Victoria said at the beginning they had found it “quite hard” to get going because they couldn’t quite access pockets of charity money that often gets centralised in urban Fife and Dundee.
However, having decided to “plug the gap” by setting up Toy Drive themselves, a particularly “fantastic” partnership with groceries manager Ricky Turnbull at Tesco Riverside in Dundee got them off the ground and wholehearted support from them and the North East Fife community has grown ever since.
Mother-of-two and fellow Cupar-based social worker Laura Lumsden, 37, also helps to run Toy Drive.
The Cupar-raised former pupil of Castlehill Primary and Bell Baxter High School, who was a lifeguard at Cupar swimming pool before working in residential care, explained how Toy Drive preparations start in August, building up to volunteers bagging and packing in their spare time in November with distribution from early December.
This year around 40 collections points had been established including the four secondary schools (Bell Baxter, Madras College, Waid Academy and St Leonard’s) and many primary schools. Many businesses, individuals, charitable organisations, sports clubs and playgroups had also become regular contributors.
“The gifts that we get are fantastic – really wonderful,” said Laura, adding that referrals had to come from a professional and that confidentiality was a high priority when it came to recipients.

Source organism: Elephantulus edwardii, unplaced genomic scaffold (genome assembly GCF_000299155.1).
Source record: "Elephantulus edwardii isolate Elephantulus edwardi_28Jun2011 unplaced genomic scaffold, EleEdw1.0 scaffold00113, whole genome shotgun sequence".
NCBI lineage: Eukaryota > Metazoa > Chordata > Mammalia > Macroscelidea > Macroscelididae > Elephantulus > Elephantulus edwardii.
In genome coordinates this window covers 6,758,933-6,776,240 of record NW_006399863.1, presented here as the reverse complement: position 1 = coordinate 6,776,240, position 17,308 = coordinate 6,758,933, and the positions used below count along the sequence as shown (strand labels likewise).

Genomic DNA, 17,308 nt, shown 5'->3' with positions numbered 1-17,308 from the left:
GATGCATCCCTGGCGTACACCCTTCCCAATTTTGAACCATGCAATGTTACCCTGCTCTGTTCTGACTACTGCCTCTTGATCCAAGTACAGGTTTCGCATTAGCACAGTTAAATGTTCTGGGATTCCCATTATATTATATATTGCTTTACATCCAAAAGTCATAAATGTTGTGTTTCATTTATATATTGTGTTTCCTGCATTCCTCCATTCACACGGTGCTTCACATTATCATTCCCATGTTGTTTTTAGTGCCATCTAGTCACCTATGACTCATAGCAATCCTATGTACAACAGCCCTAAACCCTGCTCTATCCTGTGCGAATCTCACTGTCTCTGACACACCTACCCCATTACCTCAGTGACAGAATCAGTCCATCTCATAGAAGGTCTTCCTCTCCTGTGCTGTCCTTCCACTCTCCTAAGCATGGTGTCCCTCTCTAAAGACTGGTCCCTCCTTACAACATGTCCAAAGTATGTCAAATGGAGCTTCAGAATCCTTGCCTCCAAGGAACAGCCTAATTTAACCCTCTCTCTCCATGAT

Victoria added: “I think because it’s local – that seems to strike a chord, touch a heart – all these people supporting.
“We are tight on quality control. Gifts have to be new and unwrapped. The mantra is if it’s suitable for your child to open on Christmas then it’s good enough to come in.
“For us the children we work with are already getting second best – so we want them to get the Rolls Royce treatment when it comes to Christmas.”
Victoria said presents were targeted through additional questions on the referral forms.
“We get some heart breaking referrals,” she added. “Children who have lost a parent, lost two parents, they might have been made redundant, a family member has gone on to have a terrible health issue.
“I think in all honesty we, like most people, will add an extra couple of things into the bag depending on the circumstances to make that even more special – to take the weight off the carer or grandparent or aunt to try and breed that support at a time that is already going to be tough for a wee one.”
Putting a rise in referrals over recent years down to a mix of greater awareness about Toy Drive and a rise in poverty, Victoria said she “sadly can’t fix” the causes of poverty.
However, thanking everyone who has taken Toy Drive to their heart, she said: “I think if I was to take a positive look at it, community spirit is alive and well irrespective of the budget and the climate controls and everything that’s going on.
“If you believed everything you’d heard on the tele or read, actually you’d think the world was a pretty horrible place.
“Actually I don’t see that with the Toy Drive. All I see is children learning that ability to give and understand.
“I particularly like that community spirit we have in the north east of Fife: the pockets of wealth are putting their hands in their pockets generally.
“For example, we got £1000 from North East Fife Rotary club this year. They don’t have to do that. They could find another charity.
“They’ve done that for the last five years now. They’ve given us a really decent amount of money that gives us a cushion to plan. I’m encouraged by what I see in the community and want to thank everybody for their support.”